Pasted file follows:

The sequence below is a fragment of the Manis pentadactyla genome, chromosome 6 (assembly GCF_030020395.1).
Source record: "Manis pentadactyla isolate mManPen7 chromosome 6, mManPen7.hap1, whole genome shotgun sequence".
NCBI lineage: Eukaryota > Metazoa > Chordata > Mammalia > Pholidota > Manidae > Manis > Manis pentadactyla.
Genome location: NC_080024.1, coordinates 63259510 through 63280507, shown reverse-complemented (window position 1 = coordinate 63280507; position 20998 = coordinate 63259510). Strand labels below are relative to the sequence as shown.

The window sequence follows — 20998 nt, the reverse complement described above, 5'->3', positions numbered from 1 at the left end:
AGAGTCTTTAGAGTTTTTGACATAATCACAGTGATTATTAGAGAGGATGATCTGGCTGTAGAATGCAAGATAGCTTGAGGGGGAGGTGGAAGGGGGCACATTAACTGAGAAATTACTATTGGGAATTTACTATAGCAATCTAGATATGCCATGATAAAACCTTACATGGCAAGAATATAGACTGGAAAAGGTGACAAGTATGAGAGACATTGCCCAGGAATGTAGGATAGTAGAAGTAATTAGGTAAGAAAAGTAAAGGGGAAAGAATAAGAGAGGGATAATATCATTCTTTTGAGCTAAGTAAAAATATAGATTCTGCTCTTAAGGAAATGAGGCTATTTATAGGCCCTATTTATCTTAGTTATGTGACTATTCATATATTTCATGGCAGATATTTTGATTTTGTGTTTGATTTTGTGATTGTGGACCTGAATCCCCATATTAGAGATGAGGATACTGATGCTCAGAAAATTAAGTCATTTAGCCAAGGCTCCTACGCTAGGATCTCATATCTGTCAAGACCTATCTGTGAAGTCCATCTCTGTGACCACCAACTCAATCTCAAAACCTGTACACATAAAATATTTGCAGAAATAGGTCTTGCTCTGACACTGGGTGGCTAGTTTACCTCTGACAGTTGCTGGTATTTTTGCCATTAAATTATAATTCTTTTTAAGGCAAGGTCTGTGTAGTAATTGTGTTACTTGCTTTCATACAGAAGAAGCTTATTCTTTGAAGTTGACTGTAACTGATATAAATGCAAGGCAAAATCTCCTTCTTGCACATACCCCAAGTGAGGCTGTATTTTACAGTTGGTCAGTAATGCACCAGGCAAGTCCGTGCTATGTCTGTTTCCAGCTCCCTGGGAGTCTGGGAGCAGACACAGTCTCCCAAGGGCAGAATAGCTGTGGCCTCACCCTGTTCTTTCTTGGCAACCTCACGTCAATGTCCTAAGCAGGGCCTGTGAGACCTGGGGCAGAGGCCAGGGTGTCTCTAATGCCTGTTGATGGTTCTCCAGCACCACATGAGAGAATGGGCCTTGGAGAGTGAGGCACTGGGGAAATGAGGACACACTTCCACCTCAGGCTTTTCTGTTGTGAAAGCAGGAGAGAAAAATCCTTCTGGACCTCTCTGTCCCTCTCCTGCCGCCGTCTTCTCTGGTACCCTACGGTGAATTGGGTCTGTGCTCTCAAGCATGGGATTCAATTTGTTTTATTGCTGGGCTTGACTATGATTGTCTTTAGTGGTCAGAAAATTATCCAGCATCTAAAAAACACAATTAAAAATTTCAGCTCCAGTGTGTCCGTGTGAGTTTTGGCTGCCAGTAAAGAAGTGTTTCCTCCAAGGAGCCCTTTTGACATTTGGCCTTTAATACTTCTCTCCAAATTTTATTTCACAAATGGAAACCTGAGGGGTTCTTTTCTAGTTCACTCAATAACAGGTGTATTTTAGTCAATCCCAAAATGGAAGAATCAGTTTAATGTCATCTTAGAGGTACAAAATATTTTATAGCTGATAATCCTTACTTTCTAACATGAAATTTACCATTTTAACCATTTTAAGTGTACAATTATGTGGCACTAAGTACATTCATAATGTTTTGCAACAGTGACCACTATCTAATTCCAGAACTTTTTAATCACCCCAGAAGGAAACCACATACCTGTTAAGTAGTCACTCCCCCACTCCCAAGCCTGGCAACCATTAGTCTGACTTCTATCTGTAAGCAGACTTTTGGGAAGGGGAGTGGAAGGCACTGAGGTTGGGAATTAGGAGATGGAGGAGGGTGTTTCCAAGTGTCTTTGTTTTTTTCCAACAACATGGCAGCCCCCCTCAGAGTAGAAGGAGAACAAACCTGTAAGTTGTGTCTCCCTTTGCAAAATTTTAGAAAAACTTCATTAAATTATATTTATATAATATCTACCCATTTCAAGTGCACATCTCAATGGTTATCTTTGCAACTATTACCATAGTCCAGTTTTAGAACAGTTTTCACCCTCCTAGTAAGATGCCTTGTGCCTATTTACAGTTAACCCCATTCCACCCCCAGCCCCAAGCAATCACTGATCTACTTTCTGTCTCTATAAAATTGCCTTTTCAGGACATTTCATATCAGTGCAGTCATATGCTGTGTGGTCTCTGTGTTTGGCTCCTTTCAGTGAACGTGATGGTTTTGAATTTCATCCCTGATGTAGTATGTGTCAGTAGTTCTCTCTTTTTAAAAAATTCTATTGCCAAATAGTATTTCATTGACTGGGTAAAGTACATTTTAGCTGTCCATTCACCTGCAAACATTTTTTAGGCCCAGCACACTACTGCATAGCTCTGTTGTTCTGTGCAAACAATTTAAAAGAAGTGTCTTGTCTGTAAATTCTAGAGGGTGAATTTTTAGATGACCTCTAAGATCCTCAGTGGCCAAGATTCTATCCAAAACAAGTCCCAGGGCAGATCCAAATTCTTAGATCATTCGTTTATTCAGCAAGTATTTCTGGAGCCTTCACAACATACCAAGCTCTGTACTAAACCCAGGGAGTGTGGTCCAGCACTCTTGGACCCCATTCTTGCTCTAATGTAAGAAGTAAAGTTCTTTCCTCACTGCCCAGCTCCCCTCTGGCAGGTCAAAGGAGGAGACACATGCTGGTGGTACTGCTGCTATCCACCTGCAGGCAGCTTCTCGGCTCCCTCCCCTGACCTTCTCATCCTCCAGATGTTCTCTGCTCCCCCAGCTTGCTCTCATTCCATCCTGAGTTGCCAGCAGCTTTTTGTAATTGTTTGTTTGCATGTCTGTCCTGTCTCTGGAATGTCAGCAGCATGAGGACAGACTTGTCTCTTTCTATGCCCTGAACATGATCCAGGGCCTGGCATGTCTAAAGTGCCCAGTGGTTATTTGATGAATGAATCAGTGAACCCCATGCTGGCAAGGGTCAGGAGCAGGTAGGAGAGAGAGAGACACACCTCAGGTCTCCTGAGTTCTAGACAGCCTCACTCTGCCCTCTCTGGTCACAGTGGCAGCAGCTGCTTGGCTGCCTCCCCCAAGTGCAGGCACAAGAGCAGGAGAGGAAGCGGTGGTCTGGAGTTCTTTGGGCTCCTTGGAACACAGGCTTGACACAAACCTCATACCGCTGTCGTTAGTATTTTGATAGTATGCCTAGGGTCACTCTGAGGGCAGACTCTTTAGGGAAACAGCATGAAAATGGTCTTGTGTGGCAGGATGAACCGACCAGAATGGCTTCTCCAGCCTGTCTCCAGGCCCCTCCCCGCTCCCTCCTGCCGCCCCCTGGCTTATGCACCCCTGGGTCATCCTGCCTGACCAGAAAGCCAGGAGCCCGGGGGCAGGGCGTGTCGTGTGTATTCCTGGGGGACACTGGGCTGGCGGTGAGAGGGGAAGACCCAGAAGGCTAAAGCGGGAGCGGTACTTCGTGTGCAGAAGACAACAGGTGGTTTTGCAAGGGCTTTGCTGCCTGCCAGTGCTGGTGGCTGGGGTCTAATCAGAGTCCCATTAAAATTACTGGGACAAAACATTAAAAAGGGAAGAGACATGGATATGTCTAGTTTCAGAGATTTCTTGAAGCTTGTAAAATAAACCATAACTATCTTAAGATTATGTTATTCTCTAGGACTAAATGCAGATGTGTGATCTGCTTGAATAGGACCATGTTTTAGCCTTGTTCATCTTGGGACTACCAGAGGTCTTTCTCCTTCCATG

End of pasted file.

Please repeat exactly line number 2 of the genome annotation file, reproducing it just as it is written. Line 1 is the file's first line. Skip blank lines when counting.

Source record: "Manis pentadactyla isolate mManPen7 chromosome 6, mManPen7.hap1, whole genome shotgun sequence".